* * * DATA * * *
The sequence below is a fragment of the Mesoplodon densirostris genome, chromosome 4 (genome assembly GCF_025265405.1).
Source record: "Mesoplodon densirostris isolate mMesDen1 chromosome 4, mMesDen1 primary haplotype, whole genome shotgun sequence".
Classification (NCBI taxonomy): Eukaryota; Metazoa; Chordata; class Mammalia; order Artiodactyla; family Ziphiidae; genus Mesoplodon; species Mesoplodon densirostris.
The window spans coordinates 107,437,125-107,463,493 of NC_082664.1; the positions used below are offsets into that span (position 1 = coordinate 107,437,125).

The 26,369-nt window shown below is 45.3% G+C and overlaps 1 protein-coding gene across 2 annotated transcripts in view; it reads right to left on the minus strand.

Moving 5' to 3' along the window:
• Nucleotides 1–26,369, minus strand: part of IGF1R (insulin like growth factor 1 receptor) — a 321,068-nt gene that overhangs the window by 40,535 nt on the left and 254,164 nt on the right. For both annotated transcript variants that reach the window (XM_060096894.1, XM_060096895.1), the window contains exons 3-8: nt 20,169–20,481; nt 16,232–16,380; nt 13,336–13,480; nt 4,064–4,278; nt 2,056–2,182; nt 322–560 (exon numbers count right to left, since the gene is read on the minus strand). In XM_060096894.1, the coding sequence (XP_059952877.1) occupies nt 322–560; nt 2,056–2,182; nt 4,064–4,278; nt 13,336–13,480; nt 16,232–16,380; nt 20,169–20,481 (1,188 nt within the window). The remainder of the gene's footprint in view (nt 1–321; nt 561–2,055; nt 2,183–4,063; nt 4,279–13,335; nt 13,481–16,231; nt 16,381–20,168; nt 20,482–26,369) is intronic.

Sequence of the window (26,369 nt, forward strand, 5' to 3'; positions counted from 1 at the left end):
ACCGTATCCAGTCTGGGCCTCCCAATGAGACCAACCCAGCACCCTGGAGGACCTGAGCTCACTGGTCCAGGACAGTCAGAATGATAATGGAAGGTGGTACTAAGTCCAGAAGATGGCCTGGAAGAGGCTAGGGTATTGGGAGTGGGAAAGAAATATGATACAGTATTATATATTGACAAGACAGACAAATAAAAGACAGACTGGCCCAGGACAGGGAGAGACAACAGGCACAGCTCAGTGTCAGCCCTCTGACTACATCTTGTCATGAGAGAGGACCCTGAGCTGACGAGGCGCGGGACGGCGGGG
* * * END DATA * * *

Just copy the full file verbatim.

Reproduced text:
The sequence below is a fragment of the Mesoplodon densirostris genome, chromosome 4 (genome assembly GCF_025265405.1).
Source record: "Mesoplodon densirostris isolate mMesDen1 chromosome 4, mMesDen1 primary haplotype, whole genome shotgun sequence".
Classification (NCBI taxonomy): Eukaryota; Metazoa; Chordata; class Mammalia; order Artiodactyla; family Ziphiidae; genus Mesoplodon; species Mesoplodon densirostris.
The window spans coordinates 107,437,125-107,463,493 of NC_082664.1; the positions used below are offsets into that span (position 1 = coordinate 107,437,125).

The 26,369-nt window shown below is 45.3% G+C and overlaps 1 protein-coding gene across 2 annotated transcripts in view; it reads right to left on the minus strand.

Moving 5' to 3' along the window:
• Nucleotides 1–26,369, minus strand: part of IGF1R (insulin like growth factor 1 receptor) — a 321,068-nt gene that overhangs the window by 40,535 nt on the left and 254,164 nt on the right. For both annotated transcript variants that reach the window (XM_060096894.1, XM_060096895.1), the window contains exons 3-8: nt 20,169–20,481; nt 16,232–16,380; nt 13,336–13,480; nt 4,064–4,278; nt 2,056–2,182; nt 322–560 (exon numbers count right to left, since the gene is read on the minus strand). In XM_060096894.1, the coding sequence (XP_059952877.1) occupies nt 322–560; nt 2,056–2,182; nt 4,064–4,278; nt 13,336–13,480; nt 16,232–16,380; nt 20,169–20,481 (1,188 nt within the window). The remainder of the gene's footprint in view (nt 1–321; nt 561–2,055; nt 2,183–4,063; nt 4,279–13,335; nt 13,481–16,231; nt 16,381–20,168; nt 20,482–26,369) is intronic.

Sequence of the window (26,369 nt, forward strand, 5' to 3'; positions counted from 1 at the left end):
ACCGTATCCAGTCTGGGCCTCCCAATGAGACCAACCCAGCACCCTGGAGGACCTGAGCTCACTGGTCCAGGACAGTCAGAATGATAATGGAAGGTGGTACTAAGTCCAGAAGATGGCCTGGAAGAGGCTAGGGTATTGGGAGTGGGAAAGAAATATGATACAGTATTATATATTGACAAGACAGACAAATAAAAGACAGACTGGCCCAGGACAGGGAGAGACAACAGGCACAGCTCAGTGTCAGCCCTCTGACTACATCTTGTCATGAGAGAGGACCCTGAGCTGACGAGGCGCGGGACGGCGGGG